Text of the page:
This Simple Technique Is a Surprisingly Effective Way to Stop a Bad Habit or Start a Good One
Here’s why giving yourself a time-limited challenge can make all the difference.
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If you've ever tried to change a habit, good or bad, you know how much patience it can require. There's an often-repeated saying that 21 days is enough to stop or start any habit, but that turns out to be false. Depending on the person and the habit, it can take anywhere from a minimum of 21 days up to eight months or more.
But habits are still worth forming or breaking, and you have to start somewhere. With that in mind, and inspired by Matt Cutts' TED Talk "Try Something New for 30 Days," I started a series of six-week challenges as a way to try and change my own behavior.
The choice of six weeks is very deliberate. First, given how long habit formation actually takes, it gives me a bit more time and thus a better chance to make a change that's likely to stick. Second, some of the habits I'm trying to start or stop only pertain to weekdays--and six weeks of Mondays-through-Fridays comes out to 30 days.
Have I always succeeded at completing my challenges? No. In fact, I've never completed a challenge where I didn't screw up at least some of the time. Still, every one of them has helped me change my habits for the better, at least a little. Here's why it will work for you too:
1. It will keep you from forgetting.
Here's what makes a habit a habit: We do it without thinking about it. We spend the day at our desks without ever thinking to stop and get some exercise, or munch our way through a bag of chips without fully registering what we're eating. Setting a six-week intention can change that if you make sure your challenge is always front and center in a place where you can't avoid seeing it (or hearing about it, if you use a voice assistant for your reminders).
One way to do this is to put reminders about your challenge into your calendar so you see or hear them every day. In my case, I start every workday by reviewing an Evernote note where I plan and track my work time and leave myself to-do reminders, so I keep my six-week challenges front and center in that note. There are many ways to give yourself reminders--pick one that works for you.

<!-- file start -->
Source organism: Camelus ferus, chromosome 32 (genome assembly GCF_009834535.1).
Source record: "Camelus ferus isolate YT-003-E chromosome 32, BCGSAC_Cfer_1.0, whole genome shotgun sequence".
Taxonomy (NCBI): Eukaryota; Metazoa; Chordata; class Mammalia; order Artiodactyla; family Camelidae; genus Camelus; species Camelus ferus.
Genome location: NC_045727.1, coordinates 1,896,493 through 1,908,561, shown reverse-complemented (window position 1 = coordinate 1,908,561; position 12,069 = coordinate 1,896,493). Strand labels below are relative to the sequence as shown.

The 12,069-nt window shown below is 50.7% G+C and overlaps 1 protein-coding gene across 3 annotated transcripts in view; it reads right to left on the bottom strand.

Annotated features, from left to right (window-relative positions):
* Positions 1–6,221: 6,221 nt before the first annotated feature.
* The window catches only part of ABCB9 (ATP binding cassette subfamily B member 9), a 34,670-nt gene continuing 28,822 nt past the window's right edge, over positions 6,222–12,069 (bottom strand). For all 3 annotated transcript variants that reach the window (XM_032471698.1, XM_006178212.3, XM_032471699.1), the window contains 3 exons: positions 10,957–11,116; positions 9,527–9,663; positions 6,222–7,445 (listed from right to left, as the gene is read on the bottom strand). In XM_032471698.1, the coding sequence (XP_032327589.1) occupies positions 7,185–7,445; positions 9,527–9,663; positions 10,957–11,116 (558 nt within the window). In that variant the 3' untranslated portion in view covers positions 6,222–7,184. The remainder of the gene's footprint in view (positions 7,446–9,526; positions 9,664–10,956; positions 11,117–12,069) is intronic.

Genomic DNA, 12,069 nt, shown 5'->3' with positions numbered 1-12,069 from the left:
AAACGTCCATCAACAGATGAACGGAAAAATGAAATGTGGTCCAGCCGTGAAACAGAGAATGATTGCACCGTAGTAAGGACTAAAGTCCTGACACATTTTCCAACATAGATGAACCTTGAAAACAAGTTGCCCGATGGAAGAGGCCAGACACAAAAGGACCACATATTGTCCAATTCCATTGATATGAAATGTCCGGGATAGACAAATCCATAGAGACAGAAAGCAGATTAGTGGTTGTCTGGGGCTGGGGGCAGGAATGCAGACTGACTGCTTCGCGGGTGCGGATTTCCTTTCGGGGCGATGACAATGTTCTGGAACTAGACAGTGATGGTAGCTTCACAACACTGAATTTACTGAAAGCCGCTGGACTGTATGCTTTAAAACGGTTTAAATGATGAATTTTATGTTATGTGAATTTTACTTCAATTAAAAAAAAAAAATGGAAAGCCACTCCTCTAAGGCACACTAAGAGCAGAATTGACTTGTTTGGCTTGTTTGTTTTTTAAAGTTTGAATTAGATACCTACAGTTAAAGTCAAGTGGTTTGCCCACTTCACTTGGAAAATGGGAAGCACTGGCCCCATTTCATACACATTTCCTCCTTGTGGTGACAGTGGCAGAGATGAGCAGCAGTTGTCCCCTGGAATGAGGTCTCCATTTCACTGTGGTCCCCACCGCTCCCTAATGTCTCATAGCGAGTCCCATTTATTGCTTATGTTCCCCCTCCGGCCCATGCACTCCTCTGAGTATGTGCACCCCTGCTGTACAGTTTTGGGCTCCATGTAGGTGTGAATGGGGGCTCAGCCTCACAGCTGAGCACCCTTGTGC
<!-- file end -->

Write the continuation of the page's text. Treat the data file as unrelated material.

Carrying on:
This week, for instance, I've just started a six-week challenge to get some exercise every single day. Today is a particularly hectic day that began with an ASJA board meeting, followed by the sale of a house, and ending with a large farewell gathering at a musical venue where my husband has often played guitar, and which is now closing its doors. Between those events, I also have deadlines to meet.
This is the kind of day when I would normally never find the time to exercise. But because that six-week challenge is right there in my notes for the day, I won't forget that I need to make time for a walk, even if it means getting to the party slightly later.
2. It will make you more mindful.
Taking up a six-week challenge will inevitably get you thinking about the new habit you want to form and how you can make the new habit a regular part of your life. It will keep you thinking about what you're doing way after the challenge is over.
This is embarrassing to admit, but one of my first six-week challenges had to do with what time I start work in the morning. I work at home on my own schedule and I'm married to a musician who is often out late. I tend to work far into the evening, go to bed late, get up late, start work late, and then work into the evening all over again.
So here was my challenge: Start work by 10 am, stop work by 9 pm. I'm sad to say that I failed miserably at both deadlines, particularly the one about stopping work by 9. I don't think I managed to meet both deadlines even once during the six weeks of the challenge. But it served its purpose because it made me pay attention to my work habits.